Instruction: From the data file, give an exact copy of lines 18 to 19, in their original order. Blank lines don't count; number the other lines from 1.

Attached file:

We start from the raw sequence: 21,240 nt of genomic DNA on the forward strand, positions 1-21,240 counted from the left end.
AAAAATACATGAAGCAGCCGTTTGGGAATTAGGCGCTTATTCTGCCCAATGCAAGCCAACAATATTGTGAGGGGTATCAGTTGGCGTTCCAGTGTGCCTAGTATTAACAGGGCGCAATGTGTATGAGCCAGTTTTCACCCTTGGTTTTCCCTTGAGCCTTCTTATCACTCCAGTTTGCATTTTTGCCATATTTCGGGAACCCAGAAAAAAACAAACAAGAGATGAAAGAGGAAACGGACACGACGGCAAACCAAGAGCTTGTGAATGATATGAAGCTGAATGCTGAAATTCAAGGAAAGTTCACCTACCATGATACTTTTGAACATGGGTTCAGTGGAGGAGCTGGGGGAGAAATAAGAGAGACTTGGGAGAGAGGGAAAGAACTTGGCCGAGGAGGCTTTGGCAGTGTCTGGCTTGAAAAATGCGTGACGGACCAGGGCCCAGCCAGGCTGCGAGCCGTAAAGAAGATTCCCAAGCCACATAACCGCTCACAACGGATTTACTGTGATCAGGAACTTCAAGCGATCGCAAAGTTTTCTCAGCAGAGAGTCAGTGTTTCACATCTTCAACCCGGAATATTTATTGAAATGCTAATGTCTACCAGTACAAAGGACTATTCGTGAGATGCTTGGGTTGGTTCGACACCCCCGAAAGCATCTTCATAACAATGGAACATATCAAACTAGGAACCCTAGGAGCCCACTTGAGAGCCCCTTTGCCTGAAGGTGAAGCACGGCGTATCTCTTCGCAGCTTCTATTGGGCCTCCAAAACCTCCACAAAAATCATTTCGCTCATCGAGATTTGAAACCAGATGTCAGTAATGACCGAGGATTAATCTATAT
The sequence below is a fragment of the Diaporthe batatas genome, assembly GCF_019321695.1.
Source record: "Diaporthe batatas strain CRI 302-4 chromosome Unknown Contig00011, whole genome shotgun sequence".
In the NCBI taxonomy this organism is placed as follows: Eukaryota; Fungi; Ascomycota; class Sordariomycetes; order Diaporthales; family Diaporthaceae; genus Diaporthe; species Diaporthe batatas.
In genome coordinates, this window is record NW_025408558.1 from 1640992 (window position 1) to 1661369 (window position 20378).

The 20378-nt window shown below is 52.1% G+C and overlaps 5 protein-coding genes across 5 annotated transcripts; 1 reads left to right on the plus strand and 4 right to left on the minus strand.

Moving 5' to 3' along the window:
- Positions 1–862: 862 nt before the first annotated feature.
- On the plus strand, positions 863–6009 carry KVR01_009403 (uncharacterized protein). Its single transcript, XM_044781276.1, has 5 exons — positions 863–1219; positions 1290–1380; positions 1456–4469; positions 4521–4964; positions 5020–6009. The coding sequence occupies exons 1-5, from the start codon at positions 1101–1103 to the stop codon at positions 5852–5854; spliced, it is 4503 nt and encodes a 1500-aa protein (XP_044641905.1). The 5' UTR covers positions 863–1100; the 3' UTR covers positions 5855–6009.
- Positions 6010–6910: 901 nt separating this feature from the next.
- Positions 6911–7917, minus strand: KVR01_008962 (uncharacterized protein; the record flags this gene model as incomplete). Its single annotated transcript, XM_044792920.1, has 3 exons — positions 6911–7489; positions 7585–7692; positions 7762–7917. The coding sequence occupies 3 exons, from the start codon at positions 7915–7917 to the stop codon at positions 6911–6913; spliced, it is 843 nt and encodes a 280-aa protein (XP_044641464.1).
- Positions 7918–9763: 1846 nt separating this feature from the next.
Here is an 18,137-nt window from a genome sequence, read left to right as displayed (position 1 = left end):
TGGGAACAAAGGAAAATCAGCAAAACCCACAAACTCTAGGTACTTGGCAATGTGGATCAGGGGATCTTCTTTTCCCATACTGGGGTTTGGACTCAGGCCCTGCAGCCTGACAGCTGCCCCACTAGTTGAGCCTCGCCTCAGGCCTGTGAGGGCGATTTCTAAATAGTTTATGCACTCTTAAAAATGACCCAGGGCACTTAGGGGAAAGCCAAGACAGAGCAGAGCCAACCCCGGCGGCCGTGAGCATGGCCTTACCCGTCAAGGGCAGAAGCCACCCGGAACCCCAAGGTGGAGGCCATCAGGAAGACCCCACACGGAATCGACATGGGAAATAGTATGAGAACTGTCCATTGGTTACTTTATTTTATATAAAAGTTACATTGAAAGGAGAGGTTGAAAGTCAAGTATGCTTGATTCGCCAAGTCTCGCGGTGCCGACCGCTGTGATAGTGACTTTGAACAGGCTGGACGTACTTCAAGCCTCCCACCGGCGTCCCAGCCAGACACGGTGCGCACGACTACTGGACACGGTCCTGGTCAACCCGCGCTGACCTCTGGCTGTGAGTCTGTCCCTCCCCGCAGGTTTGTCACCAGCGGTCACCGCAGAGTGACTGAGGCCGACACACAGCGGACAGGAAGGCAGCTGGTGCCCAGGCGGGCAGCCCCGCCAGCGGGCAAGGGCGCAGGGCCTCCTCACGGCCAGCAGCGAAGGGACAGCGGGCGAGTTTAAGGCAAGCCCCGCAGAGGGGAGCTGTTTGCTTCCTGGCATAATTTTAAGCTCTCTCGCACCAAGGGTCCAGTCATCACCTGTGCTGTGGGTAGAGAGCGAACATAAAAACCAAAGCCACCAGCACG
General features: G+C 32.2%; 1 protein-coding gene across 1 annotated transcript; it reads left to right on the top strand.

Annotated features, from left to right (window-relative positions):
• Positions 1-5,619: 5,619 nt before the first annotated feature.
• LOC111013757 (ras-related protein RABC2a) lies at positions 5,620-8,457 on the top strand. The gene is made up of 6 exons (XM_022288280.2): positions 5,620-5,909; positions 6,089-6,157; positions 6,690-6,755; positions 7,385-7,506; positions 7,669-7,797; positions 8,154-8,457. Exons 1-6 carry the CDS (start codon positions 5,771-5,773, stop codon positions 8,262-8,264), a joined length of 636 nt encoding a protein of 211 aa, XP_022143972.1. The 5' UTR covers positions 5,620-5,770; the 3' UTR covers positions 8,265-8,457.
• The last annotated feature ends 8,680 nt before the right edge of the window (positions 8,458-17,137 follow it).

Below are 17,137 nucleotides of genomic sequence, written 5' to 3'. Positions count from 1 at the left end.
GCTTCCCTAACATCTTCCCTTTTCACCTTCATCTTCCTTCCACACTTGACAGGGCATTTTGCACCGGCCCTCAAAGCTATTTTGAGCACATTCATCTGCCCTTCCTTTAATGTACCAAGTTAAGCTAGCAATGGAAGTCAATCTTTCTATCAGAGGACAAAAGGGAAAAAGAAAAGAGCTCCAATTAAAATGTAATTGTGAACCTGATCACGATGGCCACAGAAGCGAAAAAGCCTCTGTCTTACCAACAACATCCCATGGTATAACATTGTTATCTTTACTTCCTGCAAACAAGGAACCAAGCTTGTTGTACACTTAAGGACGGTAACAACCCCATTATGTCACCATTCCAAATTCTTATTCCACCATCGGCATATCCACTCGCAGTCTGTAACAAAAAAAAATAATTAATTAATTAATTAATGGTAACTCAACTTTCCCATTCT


• Positions 1-5,619: 5,619 nt before the first annotated feature.
• LOC111013757 (ras-related protein RABC2a) lies at positions 5,620-8,457 on the top strand. The gene is made up of 6 exons (XM_022288280.2): positions 5,620-5,909; positions 6,089-6,157; positions 6,690-6,755; positions 7,385-7,506; positions 7,669-7,797; positions 8,154-8,457. Exons 1-6 carry the CDS (start codon positions 5,771-5,773, stop codon positions 8,262-8,264), a joined length of 636 nt encoding a protein of 211 aa, XP_022143972.1. The 5' UTR covers positions 5,620-5,770; the 3' UTR covers positions 8,265-8,457.